The Danish police were unsuccessful in tracking down the immigrants, but that was not the point. Europol estimated that the business could have made as much as 10 million euros (.7 million).'Reuniting families' DW spoke to Panabe in her small, sparse but tastefully decorated apartment in northern Denmark.
Years of state-sponsored labor migration brings in an estimated 23 billion euros to the economy but comes with a social cost of years of separation.Self-ascribed altruism Panabe, a native of the Kalinga mountain province in the Philippines, came to Denmark some 15 years ago as the bride of a Danish man she met while he was on holiday in the Philippines.She, like many other Filipino migrants, fled from grinding poverty in the hopes of finding opportunity abroad.She insisted that her business operations served the purpose of reuniting Filipino families separated by labor migration.On the surface, Den Phil was selling package tours to Europe, but police investigations revealed that the agency was a front for a simple but effective set-up of matching Filipino clients in the Philippines to Filipinos living in Denmark.
Sms dating Thisted
As undocumented migrants, these Filipinos exist in a sort of immigration limbo where they discreetly live and work in their host country but can't go back home.Doing so would mean not being able to return to Europe - and not recovering the estimated $10,000 it took to get there.Panabe did not plead innocence, but today over coffee and against the light drizzle that blanketed the lush green fields of rural Denmark, Panabe asked for understanding.The 46-year-old was both reflective and forward-looking, anxious to clear her conscience.Then came an anonymous tip that a Filipino woman, Iluminada Panabe, was smuggling people from the Philippines to Europe using Denmark as a gateway.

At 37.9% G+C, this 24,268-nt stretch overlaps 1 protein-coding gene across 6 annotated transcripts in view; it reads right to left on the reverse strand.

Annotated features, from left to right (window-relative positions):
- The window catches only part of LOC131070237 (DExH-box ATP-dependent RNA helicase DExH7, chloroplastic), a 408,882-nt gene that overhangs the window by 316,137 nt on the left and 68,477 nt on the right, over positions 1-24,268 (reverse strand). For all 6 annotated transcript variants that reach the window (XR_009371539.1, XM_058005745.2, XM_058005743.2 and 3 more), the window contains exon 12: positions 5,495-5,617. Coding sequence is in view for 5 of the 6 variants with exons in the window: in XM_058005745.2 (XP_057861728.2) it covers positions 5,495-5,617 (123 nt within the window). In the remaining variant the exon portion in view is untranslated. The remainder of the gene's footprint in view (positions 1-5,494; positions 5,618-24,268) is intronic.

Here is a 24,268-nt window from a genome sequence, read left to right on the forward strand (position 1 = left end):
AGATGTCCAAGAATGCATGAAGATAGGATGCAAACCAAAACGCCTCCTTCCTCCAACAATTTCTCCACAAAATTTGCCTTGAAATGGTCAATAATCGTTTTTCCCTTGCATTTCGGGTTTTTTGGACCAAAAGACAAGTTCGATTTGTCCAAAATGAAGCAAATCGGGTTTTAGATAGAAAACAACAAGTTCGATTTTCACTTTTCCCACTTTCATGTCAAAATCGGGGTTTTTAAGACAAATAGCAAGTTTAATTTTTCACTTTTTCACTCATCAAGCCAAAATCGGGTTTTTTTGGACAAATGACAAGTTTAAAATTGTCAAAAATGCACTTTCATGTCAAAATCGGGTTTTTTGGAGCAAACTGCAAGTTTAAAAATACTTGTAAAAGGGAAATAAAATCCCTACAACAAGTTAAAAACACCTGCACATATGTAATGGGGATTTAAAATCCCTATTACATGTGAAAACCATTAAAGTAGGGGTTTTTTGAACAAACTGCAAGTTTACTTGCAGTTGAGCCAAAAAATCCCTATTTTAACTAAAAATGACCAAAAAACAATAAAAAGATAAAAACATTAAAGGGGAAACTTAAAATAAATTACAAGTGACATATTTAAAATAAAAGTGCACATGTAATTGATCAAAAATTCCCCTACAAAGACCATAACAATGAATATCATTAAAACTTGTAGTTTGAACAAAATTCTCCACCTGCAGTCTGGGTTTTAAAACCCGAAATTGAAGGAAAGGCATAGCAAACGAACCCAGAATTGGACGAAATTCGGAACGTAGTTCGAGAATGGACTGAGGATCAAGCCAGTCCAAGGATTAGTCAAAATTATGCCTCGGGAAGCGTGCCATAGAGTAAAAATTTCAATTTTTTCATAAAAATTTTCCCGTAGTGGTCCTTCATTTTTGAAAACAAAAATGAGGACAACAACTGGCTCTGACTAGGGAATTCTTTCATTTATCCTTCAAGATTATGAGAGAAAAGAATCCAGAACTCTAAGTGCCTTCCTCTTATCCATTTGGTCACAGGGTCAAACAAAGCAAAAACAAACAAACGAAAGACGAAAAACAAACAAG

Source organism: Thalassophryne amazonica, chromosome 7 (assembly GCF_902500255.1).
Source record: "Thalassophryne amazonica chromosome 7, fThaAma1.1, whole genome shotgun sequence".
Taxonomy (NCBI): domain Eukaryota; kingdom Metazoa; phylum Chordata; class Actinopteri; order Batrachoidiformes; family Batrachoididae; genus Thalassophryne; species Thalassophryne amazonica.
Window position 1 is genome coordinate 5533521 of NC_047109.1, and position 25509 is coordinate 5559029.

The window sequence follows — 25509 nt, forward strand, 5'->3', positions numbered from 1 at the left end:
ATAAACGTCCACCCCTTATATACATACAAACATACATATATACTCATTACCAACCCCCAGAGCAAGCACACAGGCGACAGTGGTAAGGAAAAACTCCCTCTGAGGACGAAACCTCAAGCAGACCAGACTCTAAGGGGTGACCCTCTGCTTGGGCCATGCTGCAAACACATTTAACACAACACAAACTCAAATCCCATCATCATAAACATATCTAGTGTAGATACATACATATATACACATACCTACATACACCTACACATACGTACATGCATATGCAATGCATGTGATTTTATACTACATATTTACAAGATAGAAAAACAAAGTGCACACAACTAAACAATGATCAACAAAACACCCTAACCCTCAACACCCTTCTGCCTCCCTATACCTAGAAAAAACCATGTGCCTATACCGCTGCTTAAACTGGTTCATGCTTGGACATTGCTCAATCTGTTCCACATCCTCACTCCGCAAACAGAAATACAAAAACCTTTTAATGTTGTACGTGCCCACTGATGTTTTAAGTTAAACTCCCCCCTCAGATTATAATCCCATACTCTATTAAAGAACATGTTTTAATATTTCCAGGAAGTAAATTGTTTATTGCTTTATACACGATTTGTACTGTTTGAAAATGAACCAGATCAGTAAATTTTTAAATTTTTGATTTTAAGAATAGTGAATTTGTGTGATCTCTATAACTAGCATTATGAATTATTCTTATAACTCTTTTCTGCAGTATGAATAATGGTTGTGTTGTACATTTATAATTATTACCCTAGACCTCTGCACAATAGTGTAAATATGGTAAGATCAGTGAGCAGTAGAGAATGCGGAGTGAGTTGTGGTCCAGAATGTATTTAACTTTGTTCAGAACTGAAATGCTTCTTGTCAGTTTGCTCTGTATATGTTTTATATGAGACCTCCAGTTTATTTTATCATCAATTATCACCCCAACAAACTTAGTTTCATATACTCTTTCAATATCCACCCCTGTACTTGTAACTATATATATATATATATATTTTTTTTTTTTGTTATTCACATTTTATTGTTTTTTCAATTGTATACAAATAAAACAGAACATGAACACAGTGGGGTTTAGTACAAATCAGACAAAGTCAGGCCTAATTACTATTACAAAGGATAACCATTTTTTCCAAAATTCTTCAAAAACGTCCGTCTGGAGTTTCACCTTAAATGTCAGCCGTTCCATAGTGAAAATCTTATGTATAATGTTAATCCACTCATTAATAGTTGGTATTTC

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The Philippine workers are desperate to leave the country, willing to pay a high price to wager a chance at a better life abroad. () Migrant parents are using social media to raise their kids from afar. () That was enough to start an investigation into the activities of Den Phil Travel and Tours, a travel agency that Panabe was running from Thisted, northern Denmark, with operations in Quezon City in the Philippines.
Living in Denmark exposed Panabe to the other side of migration.
Underneath the shimmer and perceived glamour of life abroad, there was the pain of being separated from family members and the aching possibility of never being with them again.
Panabe attributes her self-ascribed altruism to this realization.
She insists that her business operations helped reunite families and that she used her business earnings to establish the IDP Foundation, a charity organization bearing her initials, to send poor but deserving students from her province to school.